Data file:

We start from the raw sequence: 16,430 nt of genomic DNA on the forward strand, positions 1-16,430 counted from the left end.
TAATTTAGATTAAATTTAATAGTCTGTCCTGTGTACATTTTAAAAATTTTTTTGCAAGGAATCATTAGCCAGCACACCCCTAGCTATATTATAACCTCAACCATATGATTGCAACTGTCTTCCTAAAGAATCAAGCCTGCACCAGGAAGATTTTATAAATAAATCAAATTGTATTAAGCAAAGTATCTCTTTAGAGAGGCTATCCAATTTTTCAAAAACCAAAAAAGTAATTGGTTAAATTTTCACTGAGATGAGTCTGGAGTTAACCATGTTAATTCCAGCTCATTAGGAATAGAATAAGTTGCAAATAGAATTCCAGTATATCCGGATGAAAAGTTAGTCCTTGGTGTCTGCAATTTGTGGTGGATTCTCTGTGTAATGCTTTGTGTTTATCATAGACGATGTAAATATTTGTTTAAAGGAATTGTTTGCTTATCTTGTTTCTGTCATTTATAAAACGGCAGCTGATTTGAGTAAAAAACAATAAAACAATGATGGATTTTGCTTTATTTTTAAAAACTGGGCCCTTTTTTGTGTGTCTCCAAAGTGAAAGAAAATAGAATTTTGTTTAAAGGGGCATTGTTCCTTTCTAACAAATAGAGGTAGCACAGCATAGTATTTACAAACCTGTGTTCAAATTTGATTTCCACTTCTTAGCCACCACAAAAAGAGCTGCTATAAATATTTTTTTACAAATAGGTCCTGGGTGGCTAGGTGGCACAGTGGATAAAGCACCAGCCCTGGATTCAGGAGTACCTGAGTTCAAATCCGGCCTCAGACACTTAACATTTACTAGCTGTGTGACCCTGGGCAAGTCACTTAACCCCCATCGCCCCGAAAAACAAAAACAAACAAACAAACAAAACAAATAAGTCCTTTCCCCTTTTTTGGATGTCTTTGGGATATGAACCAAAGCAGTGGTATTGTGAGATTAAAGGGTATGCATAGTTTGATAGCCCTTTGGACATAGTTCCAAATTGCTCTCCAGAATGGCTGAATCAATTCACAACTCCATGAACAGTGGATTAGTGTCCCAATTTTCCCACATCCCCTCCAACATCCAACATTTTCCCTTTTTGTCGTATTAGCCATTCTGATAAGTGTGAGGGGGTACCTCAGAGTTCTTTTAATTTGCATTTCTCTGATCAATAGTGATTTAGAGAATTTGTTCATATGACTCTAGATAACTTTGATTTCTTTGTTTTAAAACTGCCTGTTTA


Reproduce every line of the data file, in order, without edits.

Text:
We start from the raw sequence: 16,430 nt of genomic DNA on the forward strand, positions 1-16,430 counted from the left end.
TAATTTAGATTAAATTTAATAGTCTGTCCTGTGTACATTTTAAAAATTTTTTTGCAAGGAATCATTAGCCAGCACACCCCTAGCTATATTATAACCTCAACCATATGATTGCAACTGTCTTCCTAAAGAATCAAGCCTGCACCAGGAAGATTTTATAAATAAATCAAATTGTATTAAGCAAAGTATCTCTTTAGAGAGGCTATCCAATTTTTCAAAAACCAAAAAAGTAATTGGTTAAATTTTCACTGAGATGAGTCTGGAGTTAACCATGTTAATTCCAGCTCATTAGGAATAGAATAAGTTGCAAATAGAATTCCAGTATATCCGGATGAAAAGTTAGTCCTTGGTGTCTGCAATTTGTGGTGGATTCTCTGTGTAATGCTTTGTGTTTATCATAGACGATGTAAATATTTGTTTAAAGGAATTGTTTGCTTATCTTGTTTCTGTCATTTATAAAACGGCAGCTGATTTGAGTAAAAAACAATAAAACAATGATGGATTTTGCTTTATTTTTAAAAACTGGGCCCTTTTTTGTGTGTCTCCAAAGTGAAAGAAAATAGAATTTTGTTTAAAGGGGCATTGTTCCTTTCTAACAAATAGAGGTAGCACAGCATAGTATTTACAAACCTGTGTTCAAATTTGATTTCCACTTCTTAGCCACCACAAAAAGAGCTGCTATAAATATTTTTTTACAAATAGGTCCTGGGTGGCTAGGTGGCACAGTGGATAAAGCACCAGCCCTGGATTCAGGAGTACCTGAGTTCAAATCCGGCCTCAGACACTTAACATTTACTAGCTGTGTGACCCTGGGCAAGTCACTTAACCCCCATCGCCCCGAAAAACAAAAACAAACAAACAAACAAAACAAATAAGTCCTTTCCCCTTTTTTGGATGTCTTTGGGATATGAACCAAAGCAGTGGTATTGTGAGATTAAAGGGTATGCATAGTTTGATAGCCCTTTGGACATAGTTCCAAATTGCTCTCCAGAATGGCTGAATCAATTCACAACTCCATGAACAGTGGATTAGTGTCCCAATTTTCCCACATCCCCTCCAACATCCAACATTTTCCCTTTTTGTCGTATTAGCCATTCTGATAAGTGTGAGGGGGTACCTCAGAGTTCTTTTAATTTGCATTTCTCTGATCAATAGTGATTTAGAGAATTTGTTCATATGACTCTAGATAACTTTGATTTCTTTGTTTTAAAACTGCCTGTTTA